Last week two different states asked me about things a bail insurance lobbyist said. It was the usual shtick for this lobbyist: surety bonds are more effective than anything else, and Jefferson County, Colorado (where I’m from) is a failure.
I explained to both states how the lobbyist is intentionally misleading them on both issues. I’ve written about this before, so there’s no need to explain it now. By now this lobbyist should know what he can and can’t say. He knows and he simply doesn’t care.
But think about it for a minute, because it appears he doesn’t care much about bail agents, either. I mean, really – intentional misrepresentation. By the time I get done explaining it, people get pretty mad. And they can’t distinguish between the lobbyist and a bail agent. To them, the industry lied to them, and so that’s a couple more people – big, important people with a lot of say about how pretrial release and detention will be done – who’d rather not even bother with commercial sureties.
But I don’t stop there, because then I tell them about all the stuff the bail lobbyist isn’t telling them. Like why the so-called “Dallas Study” is so messed up ( I have a really great story about that one), how other states are issuing reports about pretrial justice that don’t include the industry and that the industry ignores, and all the slippery things they did in New Jersey to try (yes, they failed) to reverse course over there. And, by the way, I’m not the only person these states ask. There are hundreds of us, and we all have the same big knowledge base that makes these lobbyists look like they’re basically making it all up as they go along.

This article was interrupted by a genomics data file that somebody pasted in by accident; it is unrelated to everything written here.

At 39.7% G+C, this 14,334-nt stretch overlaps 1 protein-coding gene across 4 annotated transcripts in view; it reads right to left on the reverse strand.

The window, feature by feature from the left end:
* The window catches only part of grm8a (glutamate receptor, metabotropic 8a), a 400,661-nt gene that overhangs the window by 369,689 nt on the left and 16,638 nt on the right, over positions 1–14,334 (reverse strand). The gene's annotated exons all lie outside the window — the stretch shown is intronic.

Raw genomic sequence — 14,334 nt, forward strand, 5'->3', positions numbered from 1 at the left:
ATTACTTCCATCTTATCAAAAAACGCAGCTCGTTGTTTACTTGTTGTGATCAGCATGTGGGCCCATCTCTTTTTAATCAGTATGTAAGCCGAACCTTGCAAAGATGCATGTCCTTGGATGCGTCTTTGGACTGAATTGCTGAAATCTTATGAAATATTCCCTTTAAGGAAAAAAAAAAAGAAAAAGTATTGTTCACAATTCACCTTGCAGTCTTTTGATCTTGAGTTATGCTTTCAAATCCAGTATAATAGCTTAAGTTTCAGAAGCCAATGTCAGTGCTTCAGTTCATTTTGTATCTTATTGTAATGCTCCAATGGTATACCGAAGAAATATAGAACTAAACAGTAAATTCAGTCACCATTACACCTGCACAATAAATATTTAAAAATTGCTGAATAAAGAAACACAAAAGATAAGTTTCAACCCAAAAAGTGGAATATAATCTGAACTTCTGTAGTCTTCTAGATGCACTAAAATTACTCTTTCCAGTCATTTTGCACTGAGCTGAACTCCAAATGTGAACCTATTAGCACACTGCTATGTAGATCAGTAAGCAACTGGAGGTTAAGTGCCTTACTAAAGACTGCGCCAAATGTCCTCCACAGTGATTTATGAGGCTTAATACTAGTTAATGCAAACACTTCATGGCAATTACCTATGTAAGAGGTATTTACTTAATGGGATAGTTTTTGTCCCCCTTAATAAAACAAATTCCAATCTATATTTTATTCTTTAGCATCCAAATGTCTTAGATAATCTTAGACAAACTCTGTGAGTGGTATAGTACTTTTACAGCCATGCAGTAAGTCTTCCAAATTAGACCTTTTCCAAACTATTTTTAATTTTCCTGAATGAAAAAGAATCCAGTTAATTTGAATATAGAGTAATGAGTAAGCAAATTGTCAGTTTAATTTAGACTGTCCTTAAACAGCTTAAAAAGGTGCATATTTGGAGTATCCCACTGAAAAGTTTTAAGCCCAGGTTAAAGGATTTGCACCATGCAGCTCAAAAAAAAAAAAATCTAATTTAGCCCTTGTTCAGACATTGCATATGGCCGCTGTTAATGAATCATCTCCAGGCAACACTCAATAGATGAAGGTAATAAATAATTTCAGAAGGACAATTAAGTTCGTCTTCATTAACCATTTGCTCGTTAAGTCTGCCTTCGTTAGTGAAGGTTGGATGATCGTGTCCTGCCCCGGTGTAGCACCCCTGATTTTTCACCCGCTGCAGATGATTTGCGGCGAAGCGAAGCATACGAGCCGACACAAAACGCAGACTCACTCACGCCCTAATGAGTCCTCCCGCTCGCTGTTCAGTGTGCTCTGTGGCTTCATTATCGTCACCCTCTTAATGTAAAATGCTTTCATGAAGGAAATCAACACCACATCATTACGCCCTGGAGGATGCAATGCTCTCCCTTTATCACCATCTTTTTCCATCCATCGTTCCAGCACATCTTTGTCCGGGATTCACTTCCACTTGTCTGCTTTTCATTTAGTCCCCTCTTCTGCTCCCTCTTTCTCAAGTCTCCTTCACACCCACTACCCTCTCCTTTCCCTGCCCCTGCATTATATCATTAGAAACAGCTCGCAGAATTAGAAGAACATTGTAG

Bail agents, I know you probably think these guys are acting in your interest, but they’re flailing, and in the process they’re taking you down.